Chalk is a soft, porous, sedimentary carbonate rock, a form of limestone composed of the mineral calcite. Calcite is a salt called calcium carbonate or CaCO3. It forms under reasonably deep marine conditions from the accumulation of minute calcite shells shed from micro-organisms called coccolithophores. Flint is very common as bands parallel to the bedding or as embedded in chalk. It is probably derived from sponge spicules or other organisms as water is expelled upwards during compaction. Flint is often deposited around larger fossils such as Echinoidea which may be silicified, Chalk as seen in Cretaceous deposits of Western Europe is unusual among sedimentary limestones in the thickness of the beds. Most cliffs of chalk have very few obvious bedding planes unlike most thick sequences of such as the Carboniferous Limestone or the Jurassic oolitic limestones. This presumably indicates very stable conditions over tens of millions of years, Chalk has greater resistance to weathering and slumping than the clays with which it is usually associated, thus forming tall steep cliffs where chalk ridges meet the sea.
Chalk hills, known as chalk downland, usually form where bands of chalk reach the surface at an angle, because chalk is well jointed it can hold a large volume of ground water, providing a natural reservoir that releases water slowly through dry seasons. Chalk is mined from chalk deposits both above ground and underground, Chalk mining boomed during the Industrial Revolution, due to the need for chalk products such as quicklime and bricks. Abandoned chalk mines remain a popular tourist attraction due to their massive expanse, the Chalk Group is a European stratigraphic unit deposited during the late Cretaceous Period. It forms the famous White Cliffs of Dover in Kent, the Champagne region of France is mostly underlain by chalk deposits, which contain artificial caves used for wine storage. Some of the highest chalk cliffs in the occur at Jasmund National Park in Germany. Ninety million years ago what is now the chalk downland of Northern Europe was ooze accumulating at the bottom of a great sea.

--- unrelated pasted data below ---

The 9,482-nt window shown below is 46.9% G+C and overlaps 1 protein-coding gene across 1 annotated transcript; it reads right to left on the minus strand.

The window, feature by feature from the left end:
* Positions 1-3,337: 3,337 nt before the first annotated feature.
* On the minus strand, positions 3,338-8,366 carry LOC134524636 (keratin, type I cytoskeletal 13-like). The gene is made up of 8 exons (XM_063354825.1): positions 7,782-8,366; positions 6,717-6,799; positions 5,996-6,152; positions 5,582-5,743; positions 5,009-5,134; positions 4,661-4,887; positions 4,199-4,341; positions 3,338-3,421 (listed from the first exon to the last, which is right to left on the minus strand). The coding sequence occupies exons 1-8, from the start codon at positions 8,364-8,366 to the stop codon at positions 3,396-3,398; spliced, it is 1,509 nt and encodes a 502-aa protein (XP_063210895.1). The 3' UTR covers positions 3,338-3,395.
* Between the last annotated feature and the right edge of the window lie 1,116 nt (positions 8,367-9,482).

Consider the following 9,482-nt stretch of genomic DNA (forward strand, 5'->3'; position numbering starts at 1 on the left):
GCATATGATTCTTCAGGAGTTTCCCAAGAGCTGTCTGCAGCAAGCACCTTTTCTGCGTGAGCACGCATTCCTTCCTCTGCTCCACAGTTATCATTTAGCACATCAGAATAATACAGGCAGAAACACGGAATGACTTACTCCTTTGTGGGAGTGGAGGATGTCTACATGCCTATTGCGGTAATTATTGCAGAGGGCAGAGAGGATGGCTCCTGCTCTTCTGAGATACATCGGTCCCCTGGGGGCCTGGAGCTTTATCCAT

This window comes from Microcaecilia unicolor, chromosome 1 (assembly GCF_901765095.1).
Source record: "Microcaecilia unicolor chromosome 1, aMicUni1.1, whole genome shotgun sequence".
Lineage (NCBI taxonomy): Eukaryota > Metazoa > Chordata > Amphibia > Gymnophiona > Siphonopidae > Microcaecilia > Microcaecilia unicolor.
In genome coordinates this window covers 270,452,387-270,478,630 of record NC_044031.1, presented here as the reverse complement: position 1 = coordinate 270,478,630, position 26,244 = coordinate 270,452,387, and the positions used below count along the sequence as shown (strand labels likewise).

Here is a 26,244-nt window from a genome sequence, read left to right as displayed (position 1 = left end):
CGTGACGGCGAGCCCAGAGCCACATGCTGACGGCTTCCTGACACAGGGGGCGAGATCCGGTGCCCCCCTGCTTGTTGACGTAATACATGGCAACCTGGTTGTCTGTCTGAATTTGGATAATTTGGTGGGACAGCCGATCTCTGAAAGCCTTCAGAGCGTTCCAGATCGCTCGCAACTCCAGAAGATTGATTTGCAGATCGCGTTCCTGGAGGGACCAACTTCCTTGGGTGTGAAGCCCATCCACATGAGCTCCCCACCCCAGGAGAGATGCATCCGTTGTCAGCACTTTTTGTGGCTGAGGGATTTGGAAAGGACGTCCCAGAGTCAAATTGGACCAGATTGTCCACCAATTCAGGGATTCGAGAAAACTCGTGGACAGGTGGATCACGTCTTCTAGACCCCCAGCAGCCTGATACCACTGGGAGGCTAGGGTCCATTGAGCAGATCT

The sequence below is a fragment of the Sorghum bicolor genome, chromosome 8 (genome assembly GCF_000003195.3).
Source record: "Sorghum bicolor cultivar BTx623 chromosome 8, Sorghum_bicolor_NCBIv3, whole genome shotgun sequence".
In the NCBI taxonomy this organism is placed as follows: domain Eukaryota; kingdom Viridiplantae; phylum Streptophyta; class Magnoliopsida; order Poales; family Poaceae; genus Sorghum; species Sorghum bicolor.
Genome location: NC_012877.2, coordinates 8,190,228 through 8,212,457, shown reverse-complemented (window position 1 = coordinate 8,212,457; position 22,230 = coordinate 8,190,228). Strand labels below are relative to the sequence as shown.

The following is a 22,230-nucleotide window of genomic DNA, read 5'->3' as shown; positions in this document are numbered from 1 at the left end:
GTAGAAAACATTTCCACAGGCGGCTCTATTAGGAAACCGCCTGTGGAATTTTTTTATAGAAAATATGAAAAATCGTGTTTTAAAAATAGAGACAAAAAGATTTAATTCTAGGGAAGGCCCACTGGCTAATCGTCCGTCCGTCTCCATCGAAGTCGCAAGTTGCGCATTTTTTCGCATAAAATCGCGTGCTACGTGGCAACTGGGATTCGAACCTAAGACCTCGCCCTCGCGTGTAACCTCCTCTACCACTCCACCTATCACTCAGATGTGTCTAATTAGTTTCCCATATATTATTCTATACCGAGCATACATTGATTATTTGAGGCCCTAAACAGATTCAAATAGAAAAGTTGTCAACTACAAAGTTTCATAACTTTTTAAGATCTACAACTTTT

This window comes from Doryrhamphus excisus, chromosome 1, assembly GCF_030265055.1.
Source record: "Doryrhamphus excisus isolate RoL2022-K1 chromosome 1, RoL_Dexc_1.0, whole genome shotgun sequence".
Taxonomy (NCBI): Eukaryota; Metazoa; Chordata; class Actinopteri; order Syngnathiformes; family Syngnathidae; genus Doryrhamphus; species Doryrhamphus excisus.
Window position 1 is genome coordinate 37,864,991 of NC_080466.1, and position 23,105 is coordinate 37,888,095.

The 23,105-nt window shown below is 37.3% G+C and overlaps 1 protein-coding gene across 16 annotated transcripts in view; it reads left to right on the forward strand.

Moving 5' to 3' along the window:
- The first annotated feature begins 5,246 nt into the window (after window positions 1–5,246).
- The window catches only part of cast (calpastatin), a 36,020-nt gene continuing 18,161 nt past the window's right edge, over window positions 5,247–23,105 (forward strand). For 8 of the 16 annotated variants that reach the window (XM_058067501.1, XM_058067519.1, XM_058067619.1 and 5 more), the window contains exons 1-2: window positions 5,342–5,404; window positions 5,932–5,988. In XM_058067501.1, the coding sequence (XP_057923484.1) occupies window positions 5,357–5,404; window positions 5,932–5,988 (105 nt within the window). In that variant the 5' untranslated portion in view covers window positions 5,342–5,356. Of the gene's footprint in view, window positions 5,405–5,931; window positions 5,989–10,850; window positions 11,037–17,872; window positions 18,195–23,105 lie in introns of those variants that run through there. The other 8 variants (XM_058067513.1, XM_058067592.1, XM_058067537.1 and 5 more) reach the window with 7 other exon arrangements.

Chalk was one of the earliest rocks made up of particles to be studied under the electron microscope. Their shells were made of calcite extracted from the rich sea-water, as they died, a substantial layer gradually built up over millions of years and, through the weight of overlying sediments, eventually became consolidated into rock. Later earth movements related to the formation of the Alps raised these former sea-floor deposits above sea level, the chemical composition of chalk is calcium carbonate, with minor amounts of silt and clay. It is formed in the sea by plankton, which fall to the sea floor and are consolidated and compressed during diagenesis into chalk rock